SAN FRANCISCO -- There was nothing Golden State Warriors coach Steve Kerr could say Wednesday to help prepare his team for its first game back in nine days following the death of assistant coach Dejan Milojević last week at age 46.

This situation was unprecedented for everyone. So Kerr told his team to just dive in headfirst and get lost in the game.

"It was not easy, but I thought our guys did a good job of trying to make that transition and settle into the game," Kerr said after the Warriors' 134-112 win over the Atlanta Hawks. "I think getting out there and playing is probably the best thing the players could do to get the mind off the sorrow we've all felt this past week."

Before the game, the Warriors and Hawks stood side by side on the sideline of the Chase Center court donning matching shirts that read "Brate," the Serbian word for "brother." In the corner was a heart with the initials "DM" inside -- the same logo the Warriors will wear on their jerseys for the rest of the season and that is also plastered on the floor in front of their bench.

On the back of the shirt was Milojevic's nickname, "Deki."

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Dallas Mavericks guard Luka Doncic and Houston Rockets center Boban Marjanovic also wore the shirts ahead of their respective games Wednesday night.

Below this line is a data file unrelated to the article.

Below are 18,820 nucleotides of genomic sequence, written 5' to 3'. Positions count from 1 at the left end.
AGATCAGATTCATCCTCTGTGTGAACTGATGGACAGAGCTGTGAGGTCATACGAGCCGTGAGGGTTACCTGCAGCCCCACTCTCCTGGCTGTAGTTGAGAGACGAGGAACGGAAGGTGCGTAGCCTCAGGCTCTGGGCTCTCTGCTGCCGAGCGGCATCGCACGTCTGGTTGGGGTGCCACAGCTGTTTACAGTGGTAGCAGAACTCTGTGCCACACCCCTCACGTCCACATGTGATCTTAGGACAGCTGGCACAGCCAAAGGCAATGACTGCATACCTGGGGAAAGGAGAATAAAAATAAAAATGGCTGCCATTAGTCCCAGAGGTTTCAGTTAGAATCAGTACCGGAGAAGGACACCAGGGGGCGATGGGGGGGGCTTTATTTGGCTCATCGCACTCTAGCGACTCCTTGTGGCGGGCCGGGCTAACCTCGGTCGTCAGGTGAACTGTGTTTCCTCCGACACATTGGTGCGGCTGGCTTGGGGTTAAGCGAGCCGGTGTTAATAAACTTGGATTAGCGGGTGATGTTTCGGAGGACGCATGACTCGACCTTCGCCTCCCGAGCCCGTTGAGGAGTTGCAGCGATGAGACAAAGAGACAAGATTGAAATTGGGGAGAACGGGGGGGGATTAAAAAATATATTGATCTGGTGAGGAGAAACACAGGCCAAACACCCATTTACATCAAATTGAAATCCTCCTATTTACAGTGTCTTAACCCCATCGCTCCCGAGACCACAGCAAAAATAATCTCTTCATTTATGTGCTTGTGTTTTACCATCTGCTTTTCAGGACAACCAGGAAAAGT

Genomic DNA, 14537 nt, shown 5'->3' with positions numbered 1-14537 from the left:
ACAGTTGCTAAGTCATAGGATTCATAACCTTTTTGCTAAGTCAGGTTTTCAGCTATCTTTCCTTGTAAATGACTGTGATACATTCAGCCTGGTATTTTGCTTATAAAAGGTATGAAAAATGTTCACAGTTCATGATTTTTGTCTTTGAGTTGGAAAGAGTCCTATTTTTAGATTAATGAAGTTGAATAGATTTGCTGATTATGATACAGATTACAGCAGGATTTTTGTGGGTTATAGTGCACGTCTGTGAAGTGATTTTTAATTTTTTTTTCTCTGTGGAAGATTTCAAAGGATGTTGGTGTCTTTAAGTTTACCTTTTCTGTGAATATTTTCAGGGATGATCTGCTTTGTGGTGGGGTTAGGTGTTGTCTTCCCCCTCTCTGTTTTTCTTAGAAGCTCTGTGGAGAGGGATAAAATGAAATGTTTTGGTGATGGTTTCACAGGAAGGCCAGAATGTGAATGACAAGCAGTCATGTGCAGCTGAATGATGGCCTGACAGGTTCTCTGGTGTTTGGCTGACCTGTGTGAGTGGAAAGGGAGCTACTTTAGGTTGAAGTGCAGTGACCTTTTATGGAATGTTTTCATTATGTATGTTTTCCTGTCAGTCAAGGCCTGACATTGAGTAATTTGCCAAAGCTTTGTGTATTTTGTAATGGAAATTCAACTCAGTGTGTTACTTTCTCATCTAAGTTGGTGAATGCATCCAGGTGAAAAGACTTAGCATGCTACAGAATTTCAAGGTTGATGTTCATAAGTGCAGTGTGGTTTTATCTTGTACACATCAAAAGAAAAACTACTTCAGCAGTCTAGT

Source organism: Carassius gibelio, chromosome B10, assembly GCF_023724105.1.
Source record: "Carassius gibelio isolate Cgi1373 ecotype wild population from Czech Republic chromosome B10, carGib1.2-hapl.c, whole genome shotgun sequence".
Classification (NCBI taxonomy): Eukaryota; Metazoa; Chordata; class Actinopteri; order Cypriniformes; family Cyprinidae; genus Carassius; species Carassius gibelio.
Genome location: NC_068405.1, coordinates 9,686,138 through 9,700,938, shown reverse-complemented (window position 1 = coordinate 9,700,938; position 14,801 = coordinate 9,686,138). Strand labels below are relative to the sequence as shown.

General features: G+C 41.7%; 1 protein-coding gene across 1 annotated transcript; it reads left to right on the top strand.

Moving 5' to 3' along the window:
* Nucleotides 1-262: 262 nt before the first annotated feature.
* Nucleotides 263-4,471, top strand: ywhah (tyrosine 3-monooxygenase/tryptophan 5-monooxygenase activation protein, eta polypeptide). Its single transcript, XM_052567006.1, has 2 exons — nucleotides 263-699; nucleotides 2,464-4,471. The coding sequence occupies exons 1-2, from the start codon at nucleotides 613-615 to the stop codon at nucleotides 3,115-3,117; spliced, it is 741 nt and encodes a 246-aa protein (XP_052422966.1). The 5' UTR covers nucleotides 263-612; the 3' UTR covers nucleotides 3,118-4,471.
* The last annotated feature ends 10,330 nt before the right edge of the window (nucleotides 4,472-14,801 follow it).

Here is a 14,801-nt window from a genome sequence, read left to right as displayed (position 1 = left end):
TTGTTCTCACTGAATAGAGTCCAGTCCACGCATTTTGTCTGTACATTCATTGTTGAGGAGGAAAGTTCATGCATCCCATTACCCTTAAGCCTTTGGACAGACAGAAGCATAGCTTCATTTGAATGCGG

"Deki's smile, his joy, his laughter was ever present," Kerr said to fans at Chase Center. "So tonight, rather than a moment of silence, I would like for you to join me in honoring Deki and his beautiful family, I would like for all of us to give Deki an ovation that he can hear up in heaven."

The ovation lasted for about one minute and was followed by the national anthem of Serbia, Milojevic's home country.

"He was like my older brother," said fellow former Yugoslavian native Dario Saric, who was initially recruited to join the Warriors by Milojevic over the summer. "He was the kind of person who could put it positively, 'Dario, you are stupid.' But I knew he would say that because he wanted me to do better."

Following the U.S. national anthem, Warriors players removed their tribute jerseys and, one by one, placed them on the seat that Milojevic occupied during his 2½ seasons with Golden State. A white rose was already there alongside the T-shirts worn by the rest of the staff.

His wife, Natasha, and two children, Nikola and Masa, sat five rows behind general manager Mike Dunleavy and front office consultant Zaza Pachulia. As tears streamed down their faces, they were presented the rest of the bouquet of white roses.

The day before, Klay Thompson had Milojevic's son, Nikola, rebound for him following practice.

"Just to be able to tell him how much I loved his dad, all the great memories we built and made together, I just told him how grateful I am for his family and how proud of them [Milojevic] was," Thompson told ESPN.

"There's still a really big hole in our team. I just feel so bad for his children and his wife. We miss him every day."

Before the announcement of starting lineups, the Warriors stood near their bench with their arms around one another, some giving long hugs before moving to their positions.

Most were crying, and their tears didn't stop as the game tipped off. But as the game continued and the Warriors settled in, they did what Kerr advised them to do beforehand, and what they knew Milojevic would have wanted them to do: Get lost in the game.